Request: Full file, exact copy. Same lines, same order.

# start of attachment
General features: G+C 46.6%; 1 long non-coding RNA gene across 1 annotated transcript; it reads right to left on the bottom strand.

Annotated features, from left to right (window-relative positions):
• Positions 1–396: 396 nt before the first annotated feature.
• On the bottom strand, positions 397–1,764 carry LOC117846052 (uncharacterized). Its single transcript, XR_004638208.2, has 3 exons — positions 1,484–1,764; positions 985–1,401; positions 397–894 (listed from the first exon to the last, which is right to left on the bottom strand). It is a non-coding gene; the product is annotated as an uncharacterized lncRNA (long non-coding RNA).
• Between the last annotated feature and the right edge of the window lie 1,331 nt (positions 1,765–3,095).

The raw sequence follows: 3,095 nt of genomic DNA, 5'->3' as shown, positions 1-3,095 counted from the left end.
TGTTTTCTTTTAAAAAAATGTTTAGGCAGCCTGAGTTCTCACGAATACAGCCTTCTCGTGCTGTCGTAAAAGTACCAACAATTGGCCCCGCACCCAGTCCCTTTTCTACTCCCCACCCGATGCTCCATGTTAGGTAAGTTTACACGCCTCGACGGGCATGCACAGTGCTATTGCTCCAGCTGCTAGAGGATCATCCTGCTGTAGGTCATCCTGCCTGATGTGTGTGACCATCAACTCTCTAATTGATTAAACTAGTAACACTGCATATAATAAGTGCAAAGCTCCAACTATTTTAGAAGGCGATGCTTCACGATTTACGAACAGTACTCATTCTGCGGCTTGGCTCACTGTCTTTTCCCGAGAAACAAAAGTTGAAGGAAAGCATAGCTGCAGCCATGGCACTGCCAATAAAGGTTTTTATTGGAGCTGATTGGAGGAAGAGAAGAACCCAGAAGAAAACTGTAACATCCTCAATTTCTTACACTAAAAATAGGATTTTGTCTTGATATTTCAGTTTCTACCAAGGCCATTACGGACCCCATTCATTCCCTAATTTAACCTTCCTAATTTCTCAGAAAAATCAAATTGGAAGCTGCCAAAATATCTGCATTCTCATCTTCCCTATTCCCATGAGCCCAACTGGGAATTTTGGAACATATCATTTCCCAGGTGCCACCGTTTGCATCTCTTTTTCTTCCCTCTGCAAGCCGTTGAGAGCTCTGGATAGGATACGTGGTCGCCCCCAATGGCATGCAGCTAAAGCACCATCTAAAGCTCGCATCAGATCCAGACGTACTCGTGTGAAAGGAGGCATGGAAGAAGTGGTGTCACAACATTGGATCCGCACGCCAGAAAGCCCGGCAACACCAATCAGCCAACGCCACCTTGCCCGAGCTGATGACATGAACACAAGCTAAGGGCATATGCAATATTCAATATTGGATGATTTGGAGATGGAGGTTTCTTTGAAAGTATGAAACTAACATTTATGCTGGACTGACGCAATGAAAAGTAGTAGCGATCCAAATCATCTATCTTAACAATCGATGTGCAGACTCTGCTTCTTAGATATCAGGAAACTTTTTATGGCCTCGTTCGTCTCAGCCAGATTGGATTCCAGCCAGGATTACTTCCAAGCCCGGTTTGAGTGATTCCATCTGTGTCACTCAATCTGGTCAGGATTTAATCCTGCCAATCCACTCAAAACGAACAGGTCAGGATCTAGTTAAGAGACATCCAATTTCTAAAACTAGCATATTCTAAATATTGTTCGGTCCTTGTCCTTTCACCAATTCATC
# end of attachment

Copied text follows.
General features: G+C 46.6%; 1 long non-coding RNA gene across 1 annotated transcript; it reads right to left on the bottom strand.

Annotated features, from left to right (window-relative positions):
• Positions 1–396: 396 nt before the first annotated feature.
• On the bottom strand, positions 397–1,764 carry LOC117846052 (uncharacterized). Its single transcript, XR_004638208.2, has 3 exons — positions 1,484–1,764; positions 985–1,401; positions 397–894 (listed from the first exon to the last, which is right to left on the bottom strand). It is a non-coding gene; the product is annotated as an uncharacterized lncRNA (long non-coding RNA).
• Between the last annotated feature and the right edge of the window lie 1,331 nt (positions 1,765–3,095).

The raw sequence follows: 3,095 nt of genomic DNA, 5'->3' as shown, positions 1-3,095 counted from the left end.
TGTTTTCTTTTAAAAAAATGTTTAGGCAGCCTGAGTTCTCACGAATACAGCCTTCTCGTGCTGTCGTAAAAGTACCAACAATTGGCCCCGCACCCAGTCCCTTTTCTACTCCCCACCCGATGCTCCATGTTAGGTAAGTTTACACGCCTCGACGGGCATGCACAGTGCTATTGCTCCAGCTGCTAGAGGATCATCCTGCTGTAGGTCATCCTGCCTGATGTGTGTGACCATCAACTCTCTAATTGATTAAACTAGTAACACTGCATATAATAAGTGCAAAGCTCCAACTATTTTAGAAGGCGATGCTTCACGATTTACGAACAGTACTCATTCTGCGGCTTGGCTCACTGTCTTTTCCCGAGAAACAAAAGTTGAAGGAAAGCATAGCTGCAGCCATGGCACTGCCAATAAAGGTTTTTATTGGAGCTGATTGGAGGAAGAGAAGAACCCAGAAGAAAACTGTAACATCCTCAATTTCTTACACTAAAAATAGGATTTTGTCTTGATATTTCAGTTTCTACCAAGGCCATTACGGACCCCATTCATTCCCTAATTTAACCTTCCTAATTTCTCAGAAAAATCAAATTGGAAGCTGCCAAAATATCTGCATTCTCATCTTCCCTATTCCCATGAGCCCAACTGGGAATTTTGGAACATATCATTTCCCAGGTGCCACCGTTTGCATCTCTTTTTCTTCCCTCTGCAAGCCGTTGAGAGCTCTGGATAGGATACGTGGTCGCCCCCAATGGCATGCAGCTAAAGCACCATCTAAAGCTCGCATCAGATCCAGACGTACTCGTGTGAAAGGAGGCATGGAAGAAGTGGTGTCACAACATTGGATCCGCACGCCAGAAAGCCCGGCAACACCAATCAGCCAACGCCACCTTGCCCGAGCTGATGACATGAACACAAGCTAAGGGCATATGCAATATTCAATATTGGATGATTTGGAGATGGAGGTTTCTTTGAAAGTATGAAACTAACATTTATGCTGGACTGACGCAATGAAAAGTAGTAGCGATCCAAATCATCTATCTTAACAATCGATGTGCAGACTCTGCTTCTTAGATATCAGGAAACTTTTTATGGCCTCGTTCGTCTCAGCCAGATTGGATTCCAGCCAGGATTACTTCCAAGCCCGGTTTGAGTGATTCCATCTGTGTCACTCAATCTGGTCAGGATTTAATCCTGCCAATCCACTCAAAACGAACAGGTCAGGATCTAGTTAAGAGACATCCAATTTCTAAAACTAGCATATTCTAAATATTGTTCGGTCCTTGTCCTTTCACCAATTCATC